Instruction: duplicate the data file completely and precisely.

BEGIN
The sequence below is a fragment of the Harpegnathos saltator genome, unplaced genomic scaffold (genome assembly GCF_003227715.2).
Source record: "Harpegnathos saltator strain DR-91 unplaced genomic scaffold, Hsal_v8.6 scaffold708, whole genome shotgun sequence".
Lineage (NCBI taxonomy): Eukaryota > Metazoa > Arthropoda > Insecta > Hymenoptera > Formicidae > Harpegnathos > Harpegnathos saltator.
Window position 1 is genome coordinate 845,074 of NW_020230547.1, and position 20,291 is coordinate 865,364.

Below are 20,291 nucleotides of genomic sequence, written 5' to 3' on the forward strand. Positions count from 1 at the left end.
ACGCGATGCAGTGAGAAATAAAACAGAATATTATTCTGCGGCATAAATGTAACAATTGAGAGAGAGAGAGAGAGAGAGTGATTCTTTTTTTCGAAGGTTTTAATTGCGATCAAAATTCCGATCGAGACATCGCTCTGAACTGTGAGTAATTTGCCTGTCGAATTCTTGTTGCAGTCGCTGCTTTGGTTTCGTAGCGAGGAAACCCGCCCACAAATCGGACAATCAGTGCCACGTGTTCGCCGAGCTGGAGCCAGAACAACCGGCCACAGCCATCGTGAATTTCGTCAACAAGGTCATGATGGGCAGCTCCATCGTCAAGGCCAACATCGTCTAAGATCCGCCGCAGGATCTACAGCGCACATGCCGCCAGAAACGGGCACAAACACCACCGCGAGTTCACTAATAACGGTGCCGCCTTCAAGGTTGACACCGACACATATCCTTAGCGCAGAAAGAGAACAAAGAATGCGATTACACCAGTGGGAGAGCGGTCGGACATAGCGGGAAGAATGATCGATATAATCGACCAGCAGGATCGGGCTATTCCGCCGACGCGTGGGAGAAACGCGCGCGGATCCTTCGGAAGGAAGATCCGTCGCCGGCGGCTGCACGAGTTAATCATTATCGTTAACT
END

The sequence below is a fragment of the Harpegnathos saltator genome, unplaced genomic scaffold (genome assembly GCF_003227715.2).
Source record: "Harpegnathos saltator strain DR-91 unplaced genomic scaffold, Hsal_v8.6 scaffold708, whole genome shotgun sequence".
Lineage (NCBI taxonomy): Eukaryota > Metazoa > Arthropoda > Insecta > Hymenoptera > Formicidae > Harpegnathos > Harpegnathos saltator.
Window position 1 is genome coordinate 845,074 of NW_020230547.1, and position 20,291 is coordinate 865,364.

Below are 20,291 nucleotides of genomic sequence, written 5' to 3' on the forward strand. Positions count from 1 at the left end.
ACGCGATGCAGTGAGAAATAAAACAGAATATTATTCTGCGGCATAAATGTAACAATTGAGAGAGAGAGAGAGAGAGAGTGATTCTTTTTTTCGAAGGTTTTAATTGCGATCAAAATTCCGATCGAGACATCGCTCTGAACTGTGAGTAATTTGCCTGTCGAATTCTTGTTGCAGTCGCTGCTTTGGTTTCGTAGCGAGGAAACCCGCCCACAAATCGGACAATCAGTGCCACGTGTTCGCCGAGCTGGAGCCAGAACAACCGGCCACAGCCATCGTGAATTTCGTCAACAAGGTCATGATGGGCAGCTCCATCGTCAAGGCCAACATCGTCTAAGATCCGCCGCAGGATCTACAGCGCACATGCCGCCAGAAACGGGCACAAACACCACCGCGAGTTCACTAATAACGGTGCCGCCTTCAAGGTTGACACCGACACATATCCTTAGCGCAGAAAGAGAACAAAGAATGCGATTACACCAGTGGGAGAGCGGTCGGACATAGCGGGAAGAATGATCGATATAATCGACCAGCAGGATCGGGCTATTCCGCCGACGCGTGGGAGAAACGCGCGCGGATCCTTCGGAAGGAAGATCCGTCGCCGGCGGCTGCACGAGTTAATCATTATCGTTAACT